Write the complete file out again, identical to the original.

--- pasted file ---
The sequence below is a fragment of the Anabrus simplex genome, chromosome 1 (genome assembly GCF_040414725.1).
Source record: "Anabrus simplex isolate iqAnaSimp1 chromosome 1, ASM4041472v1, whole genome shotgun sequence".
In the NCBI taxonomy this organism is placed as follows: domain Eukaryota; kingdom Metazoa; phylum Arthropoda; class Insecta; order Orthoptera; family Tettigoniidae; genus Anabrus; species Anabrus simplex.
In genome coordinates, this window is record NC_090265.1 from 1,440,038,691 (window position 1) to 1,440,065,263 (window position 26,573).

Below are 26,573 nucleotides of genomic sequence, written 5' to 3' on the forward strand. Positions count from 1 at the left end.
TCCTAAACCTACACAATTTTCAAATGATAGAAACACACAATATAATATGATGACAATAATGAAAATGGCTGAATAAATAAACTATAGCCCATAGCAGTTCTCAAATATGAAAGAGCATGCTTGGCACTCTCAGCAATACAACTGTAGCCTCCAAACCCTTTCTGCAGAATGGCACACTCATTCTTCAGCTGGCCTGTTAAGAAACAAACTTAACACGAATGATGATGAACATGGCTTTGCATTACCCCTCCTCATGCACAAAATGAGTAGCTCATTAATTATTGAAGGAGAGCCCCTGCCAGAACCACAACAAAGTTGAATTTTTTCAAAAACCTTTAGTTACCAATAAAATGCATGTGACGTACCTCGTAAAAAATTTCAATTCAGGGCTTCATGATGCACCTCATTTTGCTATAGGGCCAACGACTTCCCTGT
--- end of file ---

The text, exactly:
The sequence below is a fragment of the Anabrus simplex genome, chromosome 1 (genome assembly GCF_040414725.1).
Source record: "Anabrus simplex isolate iqAnaSimp1 chromosome 1, ASM4041472v1, whole genome shotgun sequence".
In the NCBI taxonomy this organism is placed as follows: domain Eukaryota; kingdom Metazoa; phylum Arthropoda; class Insecta; order Orthoptera; family Tettigoniidae; genus Anabrus; species Anabrus simplex.
In genome coordinates, this window is record NC_090265.1 from 1,440,038,691 (window position 1) to 1,440,065,263 (window position 26,573).

Below are 26,573 nucleotides of genomic sequence, written 5' to 3' on the forward strand. Positions count from 1 at the left end.
TCCTAAACCTACACAATTTTCAAATGATAGAAACACACAATATAATATGATGACAATAATGAAAATGGCTGAATAAATAAACTATAGCCCATAGCAGTTCTCAAATATGAAAGAGCATGCTTGGCACTCTCAGCAATACAACTGTAGCCTCCAAACCCTTTCTGCAGAATGGCACACTCATTCTTCAGCTGGCCTGTTAAGAAACAAACTTAACACGAATGATGATGAACATGGCTTTGCATTACCCCTCCTCATGCACAAAATGAGTAGCTCATTAATTATTGAAGGAGAGCCCCTGCCAGAACCACAACAAAGTTGAATTTTTTCAAAAACCTTTAGTTACCAATAAAATGCATGTGACGTACCTCGTAAAAAATTTCAATTCAGGGCTTCATGATGCACCTCATTTTGCTATAGGGCCAACGACTTCCCTGT